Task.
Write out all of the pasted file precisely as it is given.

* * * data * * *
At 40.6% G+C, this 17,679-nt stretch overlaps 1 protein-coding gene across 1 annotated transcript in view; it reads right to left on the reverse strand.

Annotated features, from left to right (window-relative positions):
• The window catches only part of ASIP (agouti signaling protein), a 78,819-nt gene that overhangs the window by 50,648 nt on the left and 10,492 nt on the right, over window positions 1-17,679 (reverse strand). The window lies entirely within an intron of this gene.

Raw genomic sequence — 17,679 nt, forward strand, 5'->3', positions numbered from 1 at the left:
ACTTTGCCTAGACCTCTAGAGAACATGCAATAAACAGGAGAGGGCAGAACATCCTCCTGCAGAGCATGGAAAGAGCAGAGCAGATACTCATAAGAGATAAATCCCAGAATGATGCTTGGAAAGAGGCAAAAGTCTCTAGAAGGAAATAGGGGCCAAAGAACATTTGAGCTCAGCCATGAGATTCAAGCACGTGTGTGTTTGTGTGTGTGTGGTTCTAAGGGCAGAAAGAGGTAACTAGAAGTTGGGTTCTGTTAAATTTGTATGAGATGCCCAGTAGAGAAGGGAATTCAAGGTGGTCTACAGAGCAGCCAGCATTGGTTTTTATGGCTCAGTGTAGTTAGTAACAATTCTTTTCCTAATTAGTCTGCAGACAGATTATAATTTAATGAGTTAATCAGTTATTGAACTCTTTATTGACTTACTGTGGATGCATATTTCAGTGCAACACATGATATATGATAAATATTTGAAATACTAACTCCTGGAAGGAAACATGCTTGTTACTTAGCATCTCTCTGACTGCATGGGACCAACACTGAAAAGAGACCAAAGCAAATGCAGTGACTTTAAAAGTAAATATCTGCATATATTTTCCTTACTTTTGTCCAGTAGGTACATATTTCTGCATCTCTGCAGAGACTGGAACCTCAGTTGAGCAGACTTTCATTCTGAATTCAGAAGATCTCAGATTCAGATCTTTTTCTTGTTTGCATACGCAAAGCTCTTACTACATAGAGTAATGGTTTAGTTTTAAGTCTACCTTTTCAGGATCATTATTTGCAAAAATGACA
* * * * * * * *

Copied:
At 40.6% G+C, this 17,679-nt stretch overlaps 1 protein-coding gene across 1 annotated transcript in view; it reads right to left on the reverse strand.

Annotated features, from left to right (window-relative positions):
• The window catches only part of ASIP (agouti signaling protein), a 78,819-nt gene that overhangs the window by 50,648 nt on the left and 10,492 nt on the right, over window positions 1-17,679 (reverse strand). The window lies entirely within an intron of this gene.

Raw genomic sequence — 17,679 nt, forward strand, 5'->3', positions numbered from 1 at the left:
ACTTTGCCTAGACCTCTAGAGAACATGCAATAAACAGGAGAGGGCAGAACATCCTCCTGCAGAGCATGGAAAGAGCAGAGCAGATACTCATAAGAGATAAATCCCAGAATGATGCTTGGAAAGAGGCAAAAGTCTCTAGAAGGAAATAGGGGCCAAAGAACATTTGAGCTCAGCCATGAGATTCAAGCACGTGTGTGTTTGTGTGTGTGTGGTTCTAAGGGCAGAAAGAGGTAACTAGAAGTTGGGTTCTGTTAAATTTGTATGAGATGCCCAGTAGAGAAGGGAATTCAAGGTGGTCTACAGAGCAGCCAGCATTGGTTTTTATGGCTCAGTGTAGTTAGTAACAATTCTTTTCCTAATTAGTCTGCAGACAGATTATAATTTAATGAGTTAATCAGTTATTGAACTCTTTATTGACTTACTGTGGATGCATATTTCAGTGCAACACATGATATATGATAAATATTTGAAATACTAACTCCTGGAAGGAAACATGCTTGTTACTTAGCATCTCTCTGACTGCATGGGACCAACACTGAAAAGAGACCAAAGCAAATGCAGTGACTTTAAAAGTAAATATCTGCATATATTTTCCTTACTTTTGTCCAGTAGGTACATATTTCTGCATCTCTGCAGAGACTGGAACCTCAGTTGAGCAGACTTTCATTCTGAATTCAGAAGATCTCAGATTCAGATCTTTTTCTTGTTTGCATACGCAAAGCTCTTACTACATAGAGTAATGGTTTAGTTTTAAGTCTACCTTTTCAGGATCATTATTTGCAAAAATGACA